A guide to county risk level tiers on California's COVID-19 site.
COVID-19 across California is really, really bad.
How bad? Purple-tier bad.
California, along with Ohio and Colorado, employs a color-coded system to warn about the prevalence of the Coronavirus. The basic idea's not unfamiliar for many of us: green is fine, yellow indicates the spread is minimal, orange is moderate, and red means substantial. But purple?
The purple tier lets people know the virus is widespread, with more than eight percent of test results coming back positive over a seven day period. The purple tier is the most restrictive short of stay-at-home orders, and means restaurants can only serve outdoors, amusement parks are closed, office workers must telecommute and various other restrictions.
So purple is worse than red. When did purple become the color most associated with danger?
"Red is the color of alert, of stop signs," agrees information designer Giorgia Lupi, a partner at Pentagram. But she sees the choice as logical. "Purple is the next color in the spectrum, from yellow, to orange, to red."
Lupi's job is to translate data into visual images that are easier for our minds to process. Color, for her, is a vital tool. While purple often carries positive associations in Western culture — such as sumptuousness and royalty — Lupi also points to the color's unsettling lividity. "Think of bruises, and the color purple on skin when talking about disease," she suggests. "It is another level. It's darker, and a more advanced stage, if you will."
Even in the midst of the pandemic, the California Department of Public Health thoughtfully replied to an email wondering why purple for the worst tier, rather than red?
"We chose a color coded system that Californians would be familiar with, based loosely on the state's Spare the Air air quality index," the email explained, requesting attribution to the CDPH.
Of course, many Californians would be familiar with the air quality index; they spent much of the past summer concerned about wildfire pollution. But going back even further, why did the AQI start using purple as a worse category than red? An inquiry to the Environmental Protection Agency led to the following response, from a spokesperson:
In developing the AQI that we have today, the most heated discussions were about colors. At a large meeting in Baltimore (in either 1997 or 1998), we took an unscheduled break during the discussion of colors because we thought attendees were going to start pushing and shoving each other. The focus was entirely around the level of the standard and the color red. Those were the days before the huge wildfires out West, so it was extremely rare to get into the Hazardous range. We mostly hit very unhealthy levels with ozone. Even though we didn't have many continuous PM monitors then, we looked back at the filter-based PM data to evaluate the number of days in different categories.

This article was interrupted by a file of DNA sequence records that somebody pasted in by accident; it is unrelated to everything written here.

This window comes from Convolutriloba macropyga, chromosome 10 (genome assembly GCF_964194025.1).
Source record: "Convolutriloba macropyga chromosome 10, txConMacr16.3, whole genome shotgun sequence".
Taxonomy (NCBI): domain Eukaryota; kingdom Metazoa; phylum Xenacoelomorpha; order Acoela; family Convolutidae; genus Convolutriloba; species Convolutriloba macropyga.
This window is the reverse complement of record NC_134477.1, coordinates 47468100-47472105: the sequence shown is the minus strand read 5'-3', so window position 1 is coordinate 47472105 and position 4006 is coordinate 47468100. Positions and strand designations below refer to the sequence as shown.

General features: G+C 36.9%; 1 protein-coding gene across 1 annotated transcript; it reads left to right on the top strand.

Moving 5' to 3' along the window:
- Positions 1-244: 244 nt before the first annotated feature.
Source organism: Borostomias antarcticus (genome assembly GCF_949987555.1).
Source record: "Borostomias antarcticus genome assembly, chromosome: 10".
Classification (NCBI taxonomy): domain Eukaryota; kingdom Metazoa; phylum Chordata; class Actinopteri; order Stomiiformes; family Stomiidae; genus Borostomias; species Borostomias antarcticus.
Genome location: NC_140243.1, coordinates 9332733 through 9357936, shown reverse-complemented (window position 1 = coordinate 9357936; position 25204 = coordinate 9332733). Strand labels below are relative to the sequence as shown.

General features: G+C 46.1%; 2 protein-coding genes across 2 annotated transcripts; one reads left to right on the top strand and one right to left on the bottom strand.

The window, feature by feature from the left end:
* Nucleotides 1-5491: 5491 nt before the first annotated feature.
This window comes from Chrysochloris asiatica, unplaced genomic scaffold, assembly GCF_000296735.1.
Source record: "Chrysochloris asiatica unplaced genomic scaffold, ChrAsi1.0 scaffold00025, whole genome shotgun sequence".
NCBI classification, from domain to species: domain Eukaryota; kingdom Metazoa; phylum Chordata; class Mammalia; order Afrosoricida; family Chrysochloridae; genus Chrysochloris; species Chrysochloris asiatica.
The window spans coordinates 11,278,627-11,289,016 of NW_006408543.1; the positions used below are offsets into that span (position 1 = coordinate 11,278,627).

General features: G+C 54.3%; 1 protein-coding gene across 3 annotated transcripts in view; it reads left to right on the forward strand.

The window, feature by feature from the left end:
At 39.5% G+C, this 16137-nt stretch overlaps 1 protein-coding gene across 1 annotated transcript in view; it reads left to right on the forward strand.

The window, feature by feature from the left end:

There were two factions. The environmental groups wanted red in the Unhealthy for Sensitive Groups (USG) category to show that levels were higher than the levels of the NAAQS. EPA and many of the state, local and tribal representatives wanted red in the Unhealthy category, because that's when the AQI indicates that air quality can pose a risk to everyone. We were also concerned about message fatigue. In those days, it wasn't unusual to have 30 days when ozone was above the level of the standard.
We are not sure anyone knows for certain how the final decision was made, but in the end, DC decided to go with red at the Unhealthy category. The higher colors were decided by the AQI Team to show that as air quality worsens, it can be unhealthy for some people before it's unhealthy for everyone. And even once air quality reaches unhealthy, higher levels can dictate different actions. At orange, members of sensitive groups may have effects; at red, some members of the general population may be affected, and the effects to sensitive groups may be more serious. At purple it's an alert, and the risk is increased for everyone. Maroon - hazardous - represents emergency conditions. We don't typically see that except for wildfires and occasionally, dust storms.
In a follow-up conversation, EPA career scientist Susan Stone, who was at that Baltimore convention, told NPR she never suspected how often purple would be used as a color for alarm.
"Looking at the data," she says, "if we put red as 'hazardous,' it would never occur."
Now, of course, hazardous days are not uncommon, and at least in some places, the AIQ is turning to an even worse color: maroon. (Black, as it turns out, is less legible on maps, and it's hard to see borders.) For now, purple continues to show how royal a mess we're in.